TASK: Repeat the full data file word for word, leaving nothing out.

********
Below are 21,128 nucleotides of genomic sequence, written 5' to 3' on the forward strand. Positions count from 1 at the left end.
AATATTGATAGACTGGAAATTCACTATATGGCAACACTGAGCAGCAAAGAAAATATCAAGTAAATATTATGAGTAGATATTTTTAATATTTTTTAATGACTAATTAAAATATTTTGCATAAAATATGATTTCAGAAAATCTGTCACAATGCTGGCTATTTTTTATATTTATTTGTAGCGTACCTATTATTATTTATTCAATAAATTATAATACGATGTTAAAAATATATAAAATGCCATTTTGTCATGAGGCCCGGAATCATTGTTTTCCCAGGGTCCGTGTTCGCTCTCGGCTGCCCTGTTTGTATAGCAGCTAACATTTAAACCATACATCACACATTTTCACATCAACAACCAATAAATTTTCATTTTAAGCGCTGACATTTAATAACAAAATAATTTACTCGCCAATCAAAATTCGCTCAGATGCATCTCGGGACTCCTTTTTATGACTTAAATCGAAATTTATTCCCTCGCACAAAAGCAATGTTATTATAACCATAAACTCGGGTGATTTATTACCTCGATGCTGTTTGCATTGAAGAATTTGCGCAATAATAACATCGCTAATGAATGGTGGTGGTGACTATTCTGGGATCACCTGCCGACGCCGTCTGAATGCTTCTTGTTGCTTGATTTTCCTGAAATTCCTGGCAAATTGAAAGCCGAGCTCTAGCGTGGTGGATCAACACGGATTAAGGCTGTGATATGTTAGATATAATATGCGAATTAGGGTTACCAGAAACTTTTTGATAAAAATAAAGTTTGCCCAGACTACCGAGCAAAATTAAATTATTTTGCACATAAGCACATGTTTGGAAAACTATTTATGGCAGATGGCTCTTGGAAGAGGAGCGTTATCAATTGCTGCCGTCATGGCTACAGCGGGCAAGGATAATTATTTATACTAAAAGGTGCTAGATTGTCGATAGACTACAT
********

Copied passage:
Below are 21,128 nucleotides of genomic sequence, written 5' to 3' on the forward strand. Positions count from 1 at the left end.
AATATTGATAGACTGGAAATTCACTATATGGCAACACTGAGCAGCAAAGAAAATATCAAGTAAATATTATGAGTAGATATTTTTAATATTTTTTAATGACTAATTAAAATATTTTGCATAAAATATGATTTCAGAAAATCTGTCACAATGCTGGCTATTTTTTATATTTATTTGTAGCGTACCTATTATTATTTATTCAATAAATTATAATACGATGTTAAAAATATATAAAATGCCATTTTGTCATGAGGCCCGGAATCATTGTTTTCCCAGGGTCCGTGTTCGCTCTCGGCTGCCCTGTTTGTATAGCAGCTAACATTTAAACCATACATCACACATTTTCACATCAACAACCAATAAATTTTCATTTTAAGCGCTGACATTTAATAACAAAATAATTTACTCGCCAATCAAAATTCGCTCAGATGCATCTCGGGACTCCTTTTTATGACTTAAATCGAAATTTATTCCCTCGCACAAAAGCAATGTTATTATAACCATAAACTCGGGTGATTTATTACCTCGATGCTGTTTGCATTGAAGAATTTGCGCAATAATAACATCGCTAATGAATGGTGGTGGTGACTATTCTGGGATCACCTGCCGACGCCGTCTGAATGCTTCTTGTTGCTTGATTTTCCTGAAATTCCTGGCAAATTGAAAGCCGAGCTCTAGCGTGGTGGATCAACACGGATTAAGGCTGTGATATGTTAGATATAATATGCGAATTAGGGTTACCAGAAACTTTTTGATAAAAATAAAGTTTGCCCAGACTACCGAGCAAAATTAAATTATTTTGCACATAAGCACATGTTTGGAAAACTATTTATGGCAGATGGCTCTTGGAAGAGGAGCGTTATCAATTGCTGCCGTCATGGCTACAGCGGGCAAGGATAATTATTTATACTAAAAGGTGCTAGATTGTCGATAGACTACAT